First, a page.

Discrepancies in access to anticancer medications for children and adolescents across Europe

May 2021 Clinical Practice Tobias Rawson

Accessibility to anticancer medications reportedly vary between European nations. Investigating this in a paediatric setting, the Joint Action on Rare Cancers (JARC) health programme distributed surveys to health professionals and parents. Variation in paediatric regulatory approval, financial burden and child-friendly formulations were reported. Crucially, only 44% of medicines included in the survey were reported as being always available.

Expert opinion

“Since 1977 the Essential Medicine List is updated by the WHO on a two-yearly basis. Medicines key to improve survival and/or better Quality of Life are listed, embodying the concept that some medicines are more important than others based on relative efficacy and/or safety. Recently we were invited by C. Booth (Kingston, Canada) to participate in the WHO Desert Island Project that asks the question: ‘Which cancer Medicines are Truly Essential’. This study represents an interesting learning exercise to select priorities in a world with limited financial resources. Cancer medicine shortage, out-of-pocket costs and accessibility remains a high priority not only in developing countries but even in Europe. I am also happy I was asked to participate as country rapporteur together with Joëlle Collignon to the ESMO International Consortium study on the availability and accessibility of antineoplastic medicines 2.0.”

Differences in the access to cytotoxic, anticancer medications has been reported across Europe, particularly in low and middle-income countries. In 2016, the European Society for Medical Oncology (ESMO) conducted a survey on the availability and accessibility of anticancer medications for adults. Crucially however, medicines used in the treatment of haematological malignancies were not included in this survey, which account for a third of paediatric cancers. To inform the European Union and national governments, the EU Joint Action on Rare Cancers (JARC) health programme explored the barriers and bottlenecks in access to essential medicines for the treatment of paediatrics cancers across all EU Member States and other countries in the European Society for Paediatric Oncology (SIOPE).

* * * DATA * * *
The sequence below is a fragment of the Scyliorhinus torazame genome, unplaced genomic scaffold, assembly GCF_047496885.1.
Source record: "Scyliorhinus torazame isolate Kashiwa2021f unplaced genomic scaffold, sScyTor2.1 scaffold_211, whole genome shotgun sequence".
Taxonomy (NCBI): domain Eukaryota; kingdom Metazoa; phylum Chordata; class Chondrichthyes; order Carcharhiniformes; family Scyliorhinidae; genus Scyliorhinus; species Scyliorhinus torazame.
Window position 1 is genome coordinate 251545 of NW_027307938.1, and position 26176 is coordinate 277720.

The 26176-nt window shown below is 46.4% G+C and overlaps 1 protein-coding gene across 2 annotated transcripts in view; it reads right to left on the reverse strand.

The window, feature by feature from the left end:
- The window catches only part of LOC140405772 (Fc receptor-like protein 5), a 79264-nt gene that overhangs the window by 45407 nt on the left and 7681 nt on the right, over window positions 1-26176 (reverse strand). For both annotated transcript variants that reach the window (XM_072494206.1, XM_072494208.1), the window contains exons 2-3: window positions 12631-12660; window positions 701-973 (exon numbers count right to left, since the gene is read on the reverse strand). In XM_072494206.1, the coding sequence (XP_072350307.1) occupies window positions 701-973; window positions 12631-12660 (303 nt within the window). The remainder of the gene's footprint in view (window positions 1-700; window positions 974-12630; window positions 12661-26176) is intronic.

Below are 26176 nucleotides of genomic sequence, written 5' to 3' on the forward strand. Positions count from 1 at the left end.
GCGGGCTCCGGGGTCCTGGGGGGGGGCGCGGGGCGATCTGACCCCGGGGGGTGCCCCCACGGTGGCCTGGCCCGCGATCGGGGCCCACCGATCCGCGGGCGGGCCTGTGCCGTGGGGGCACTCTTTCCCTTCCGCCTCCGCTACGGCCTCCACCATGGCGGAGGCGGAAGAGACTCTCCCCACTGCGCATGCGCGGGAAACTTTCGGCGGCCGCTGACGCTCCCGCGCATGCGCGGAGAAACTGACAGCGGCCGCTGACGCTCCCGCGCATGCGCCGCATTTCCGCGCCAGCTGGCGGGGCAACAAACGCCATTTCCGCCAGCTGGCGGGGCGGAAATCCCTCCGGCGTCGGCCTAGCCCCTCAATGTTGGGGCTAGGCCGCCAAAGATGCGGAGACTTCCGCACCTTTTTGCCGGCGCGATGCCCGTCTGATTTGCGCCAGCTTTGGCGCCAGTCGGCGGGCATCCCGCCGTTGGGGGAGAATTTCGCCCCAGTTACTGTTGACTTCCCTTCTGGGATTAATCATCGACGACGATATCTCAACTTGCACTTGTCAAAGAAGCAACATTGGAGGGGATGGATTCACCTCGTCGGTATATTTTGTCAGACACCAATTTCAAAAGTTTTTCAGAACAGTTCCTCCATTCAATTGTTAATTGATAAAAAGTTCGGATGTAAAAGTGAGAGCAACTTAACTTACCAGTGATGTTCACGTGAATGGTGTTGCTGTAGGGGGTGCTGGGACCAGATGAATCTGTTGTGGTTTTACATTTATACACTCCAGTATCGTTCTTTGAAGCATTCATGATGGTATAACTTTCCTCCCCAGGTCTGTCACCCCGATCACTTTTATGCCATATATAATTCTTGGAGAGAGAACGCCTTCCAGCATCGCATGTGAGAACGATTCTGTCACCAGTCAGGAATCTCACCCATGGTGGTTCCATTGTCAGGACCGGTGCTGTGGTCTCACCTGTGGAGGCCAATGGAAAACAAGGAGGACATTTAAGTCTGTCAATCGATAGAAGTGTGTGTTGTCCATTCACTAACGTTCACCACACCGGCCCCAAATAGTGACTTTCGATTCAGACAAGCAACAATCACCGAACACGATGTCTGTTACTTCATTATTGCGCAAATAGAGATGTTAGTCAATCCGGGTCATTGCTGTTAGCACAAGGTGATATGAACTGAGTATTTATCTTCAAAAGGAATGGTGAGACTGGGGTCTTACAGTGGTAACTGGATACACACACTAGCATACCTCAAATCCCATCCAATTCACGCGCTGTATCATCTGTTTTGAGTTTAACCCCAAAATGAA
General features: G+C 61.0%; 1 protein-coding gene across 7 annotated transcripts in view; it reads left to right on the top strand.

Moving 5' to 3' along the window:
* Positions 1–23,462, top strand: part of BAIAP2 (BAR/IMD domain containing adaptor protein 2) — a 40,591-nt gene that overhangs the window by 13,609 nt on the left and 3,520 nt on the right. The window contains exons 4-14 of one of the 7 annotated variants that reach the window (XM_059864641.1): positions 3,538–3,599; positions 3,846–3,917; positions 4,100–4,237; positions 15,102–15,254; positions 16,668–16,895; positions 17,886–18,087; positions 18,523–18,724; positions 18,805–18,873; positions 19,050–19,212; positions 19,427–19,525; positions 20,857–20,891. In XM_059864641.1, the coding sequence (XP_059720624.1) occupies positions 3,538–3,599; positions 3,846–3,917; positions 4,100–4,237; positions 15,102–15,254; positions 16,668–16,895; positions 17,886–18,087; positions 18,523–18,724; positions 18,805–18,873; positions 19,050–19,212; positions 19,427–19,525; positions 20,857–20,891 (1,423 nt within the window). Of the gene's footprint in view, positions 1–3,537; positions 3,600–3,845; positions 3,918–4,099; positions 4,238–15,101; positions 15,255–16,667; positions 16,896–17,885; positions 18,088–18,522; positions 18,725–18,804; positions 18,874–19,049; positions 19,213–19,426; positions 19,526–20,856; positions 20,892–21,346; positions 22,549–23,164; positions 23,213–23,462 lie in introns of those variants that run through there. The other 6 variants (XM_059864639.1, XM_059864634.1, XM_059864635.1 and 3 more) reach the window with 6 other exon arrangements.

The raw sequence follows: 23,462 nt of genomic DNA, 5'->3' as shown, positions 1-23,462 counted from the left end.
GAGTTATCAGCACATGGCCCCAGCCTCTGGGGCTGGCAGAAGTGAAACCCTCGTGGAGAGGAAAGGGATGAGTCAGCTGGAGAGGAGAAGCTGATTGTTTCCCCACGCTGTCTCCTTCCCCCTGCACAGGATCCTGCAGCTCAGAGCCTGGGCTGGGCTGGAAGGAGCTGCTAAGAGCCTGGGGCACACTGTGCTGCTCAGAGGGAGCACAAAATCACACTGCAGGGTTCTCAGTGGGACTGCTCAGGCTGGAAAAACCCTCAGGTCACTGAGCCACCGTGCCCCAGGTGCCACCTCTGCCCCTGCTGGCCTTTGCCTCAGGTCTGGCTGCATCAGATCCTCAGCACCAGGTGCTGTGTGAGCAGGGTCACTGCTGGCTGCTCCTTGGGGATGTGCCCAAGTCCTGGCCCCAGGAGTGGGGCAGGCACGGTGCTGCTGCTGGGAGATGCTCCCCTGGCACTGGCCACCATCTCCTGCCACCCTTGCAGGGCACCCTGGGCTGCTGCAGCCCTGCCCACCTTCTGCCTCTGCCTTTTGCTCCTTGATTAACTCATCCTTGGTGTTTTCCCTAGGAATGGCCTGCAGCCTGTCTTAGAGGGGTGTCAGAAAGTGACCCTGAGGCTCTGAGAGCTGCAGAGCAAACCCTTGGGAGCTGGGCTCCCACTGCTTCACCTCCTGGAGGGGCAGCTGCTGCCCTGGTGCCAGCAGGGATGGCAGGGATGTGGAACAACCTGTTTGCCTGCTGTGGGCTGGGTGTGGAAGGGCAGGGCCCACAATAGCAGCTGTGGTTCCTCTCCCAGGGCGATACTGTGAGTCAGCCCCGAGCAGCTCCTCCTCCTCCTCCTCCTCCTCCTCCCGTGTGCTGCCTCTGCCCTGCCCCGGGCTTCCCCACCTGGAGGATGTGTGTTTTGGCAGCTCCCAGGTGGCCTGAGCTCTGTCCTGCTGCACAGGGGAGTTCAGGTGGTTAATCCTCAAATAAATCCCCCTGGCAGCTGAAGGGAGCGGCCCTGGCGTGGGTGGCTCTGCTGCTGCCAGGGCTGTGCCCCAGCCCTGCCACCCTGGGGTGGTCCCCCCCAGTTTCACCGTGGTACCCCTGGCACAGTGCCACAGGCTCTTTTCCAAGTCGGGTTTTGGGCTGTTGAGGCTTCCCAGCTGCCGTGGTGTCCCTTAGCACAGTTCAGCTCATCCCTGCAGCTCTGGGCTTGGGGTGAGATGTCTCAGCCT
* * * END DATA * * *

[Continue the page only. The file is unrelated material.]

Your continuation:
A list of essential medicines was defined, based on the WHO’s Model List of Essential Medicines for Children 2017 (EMLc) and the expertise of the SIOPE Clinical Research Council. This then informed the development of two surveys that were to be distributed at a local level, tailored for health professionals and parents, respectively. For health professionals, survey questions focussed on use of medicines in children and adolescents, regulatory approval, availability, barriers to prescribing, costs for the patient and availability of a child-friendly formulation. Conversely, the survey for parents queried shortages, out-of-pocket payments, adjustment of oral formulations for children, availability of agents that control side effects and the availability of painkillers and anaesthesia/sedation.

44% of medicines available all the time

Overall, the survey contained 68 medicines, including 24 medicines from the EMLc. 37 countries participated. Between 53% and 100% (median 89%) of the 68 medicines on the full survey list and between 75% to 100% (median 96%) of the 24 EMLc medicines were reported as being used. Regulatory authorisation for use of these medicines in children varied, ranging from 22% in Finland, to 91% in Italy, with an overall median of 51%. A higher median of 69%, was reported specifically for the 24 EMLc medicines, with a range of 17% to 100%. Furthermore, 35% of medicines from the full survey list were reported as being used off-label, compared to 25% of the EMLc medicines. Additionally, 44% and 63% of the full survey and EMLc medicines were reported as being always available in at least 90% of the countries. Crucially however, five essential medicines (E.coli, PEG-, Erwinia, oral liquid dexamethasone and prednisone) used in the treatment of the most common paediatric malignancy, acute lymphoblastic leukaemia, were always available in only ≤60% of responding countries. Shortages of 72% of medicines in the full survey list, and 75% of the EMLc medicines were reported in at least one country. Overall, countries with lower gross national income reported greater shortages. Financial burden varied, with 8 countries reporting patient out-of-pocket costs, ranging from 2 to 18% of listed medicines. 32% of parents reported paying in full or partially for their child’s treatment. Of the 28 orally available medicines listed, only 27% were available at paediatric doses. This resulted in 68% of responding parents reporting adjusting the dose and formulation of some kind, such as crushing pills or dissolving them into a liquid solution. Parents highlighted the risks and stress associated with this manual adjustment. Furthermore, painkillers were reported by parents to be only available 48% of the time for lumbar puncture and 61% of the time for tumour biopsy.

Reference

G. Vassal et al., Access to essential anticancer medicines for children and adolescents in Europe. Annals of Oncol. 2021; 32(4): 560-568.

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